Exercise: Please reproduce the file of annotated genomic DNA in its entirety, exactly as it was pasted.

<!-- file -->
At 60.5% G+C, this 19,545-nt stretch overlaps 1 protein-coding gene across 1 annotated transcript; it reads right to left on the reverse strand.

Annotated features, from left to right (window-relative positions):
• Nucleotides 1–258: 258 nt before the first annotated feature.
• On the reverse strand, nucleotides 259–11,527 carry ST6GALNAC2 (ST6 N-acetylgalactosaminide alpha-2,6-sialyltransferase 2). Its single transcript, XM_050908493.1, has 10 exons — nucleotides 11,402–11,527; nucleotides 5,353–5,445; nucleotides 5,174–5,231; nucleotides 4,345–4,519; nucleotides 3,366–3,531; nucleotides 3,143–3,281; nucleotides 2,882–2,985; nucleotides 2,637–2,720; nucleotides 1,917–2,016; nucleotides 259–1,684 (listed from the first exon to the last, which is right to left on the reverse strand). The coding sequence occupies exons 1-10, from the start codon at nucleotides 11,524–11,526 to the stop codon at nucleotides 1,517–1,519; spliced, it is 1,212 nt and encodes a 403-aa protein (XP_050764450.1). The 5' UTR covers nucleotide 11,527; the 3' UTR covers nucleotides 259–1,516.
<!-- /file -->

At 60.5% G+C, this 19,545-nt stretch overlaps 1 protein-coding gene across 1 annotated transcript; it reads right to left on the reverse strand.

Annotated features, from left to right (window-relative positions):
• Nucleotides 1–258: 258 nt before the first annotated feature.
• On the reverse strand, nucleotides 259–11,527 carry ST6GALNAC2 (ST6 N-acetylgalactosaminide alpha-2,6-sialyltransferase 2). Its single transcript, XM_050908493.1, has 10 exons — nucleotides 11,402–11,527; nucleotides 5,353–5,445; nucleotides 5,174–5,231; nucleotides 4,345–4,519; nucleotides 3,366–3,531; nucleotides 3,143–3,281; nucleotides 2,882–2,985; nucleotides 2,637–2,720; nucleotides 1,917–2,016; nucleotides 259–1,684 (listed from the first exon to the last, which is right to left on the reverse strand). The coding sequence occupies exons 1-10, from the start codon at nucleotides 11,524–11,526 to the stop codon at nucleotides 1,517–1,519; spliced, it is 1,212 nt and encodes a 403-aa protein (XP_050764450.1). The 5' UTR covers nucleotide 11,527; the 3' UTR covers nucleotides 259–1,516.